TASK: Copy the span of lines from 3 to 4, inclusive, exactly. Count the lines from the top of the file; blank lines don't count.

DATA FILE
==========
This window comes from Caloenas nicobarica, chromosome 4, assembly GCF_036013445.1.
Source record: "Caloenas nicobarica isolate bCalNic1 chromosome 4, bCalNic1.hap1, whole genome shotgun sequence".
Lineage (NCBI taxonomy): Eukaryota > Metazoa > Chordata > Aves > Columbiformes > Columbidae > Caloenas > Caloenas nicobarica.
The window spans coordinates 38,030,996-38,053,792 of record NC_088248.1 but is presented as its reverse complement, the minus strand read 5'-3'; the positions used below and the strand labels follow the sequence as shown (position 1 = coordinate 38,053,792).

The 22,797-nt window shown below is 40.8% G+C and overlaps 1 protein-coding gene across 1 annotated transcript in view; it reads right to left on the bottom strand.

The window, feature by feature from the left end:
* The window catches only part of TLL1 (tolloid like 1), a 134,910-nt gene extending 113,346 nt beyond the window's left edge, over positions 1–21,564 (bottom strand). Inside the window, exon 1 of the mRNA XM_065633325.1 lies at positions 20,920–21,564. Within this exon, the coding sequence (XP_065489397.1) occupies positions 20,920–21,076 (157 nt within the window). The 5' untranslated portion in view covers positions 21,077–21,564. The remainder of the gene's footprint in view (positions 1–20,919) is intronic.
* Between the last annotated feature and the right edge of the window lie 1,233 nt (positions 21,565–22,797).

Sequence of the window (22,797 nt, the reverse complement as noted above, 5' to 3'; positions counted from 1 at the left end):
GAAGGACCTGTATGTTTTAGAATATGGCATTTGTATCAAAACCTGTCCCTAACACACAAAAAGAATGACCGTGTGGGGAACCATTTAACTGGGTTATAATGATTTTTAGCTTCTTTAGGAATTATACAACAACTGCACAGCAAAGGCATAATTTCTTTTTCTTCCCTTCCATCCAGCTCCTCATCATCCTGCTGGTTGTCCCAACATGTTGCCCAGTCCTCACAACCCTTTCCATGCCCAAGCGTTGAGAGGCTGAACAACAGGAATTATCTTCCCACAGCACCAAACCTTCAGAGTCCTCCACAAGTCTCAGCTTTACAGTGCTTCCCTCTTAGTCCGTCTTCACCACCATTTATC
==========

Lineage (NCBI taxonomy): Eukaryota > Metazoa > Chordata > Aves > Columbiformes > Columbidae > Caloenas > Caloenas nicobarica.
The window spans coordinates 38,030,996-38,053,792 of record NC_088248.1 but is presented as its reverse complement, the minus strand read 5'-3'; the positions used below and the strand labels follow the sequence as shown (position 1 = coordinate 38,053,792).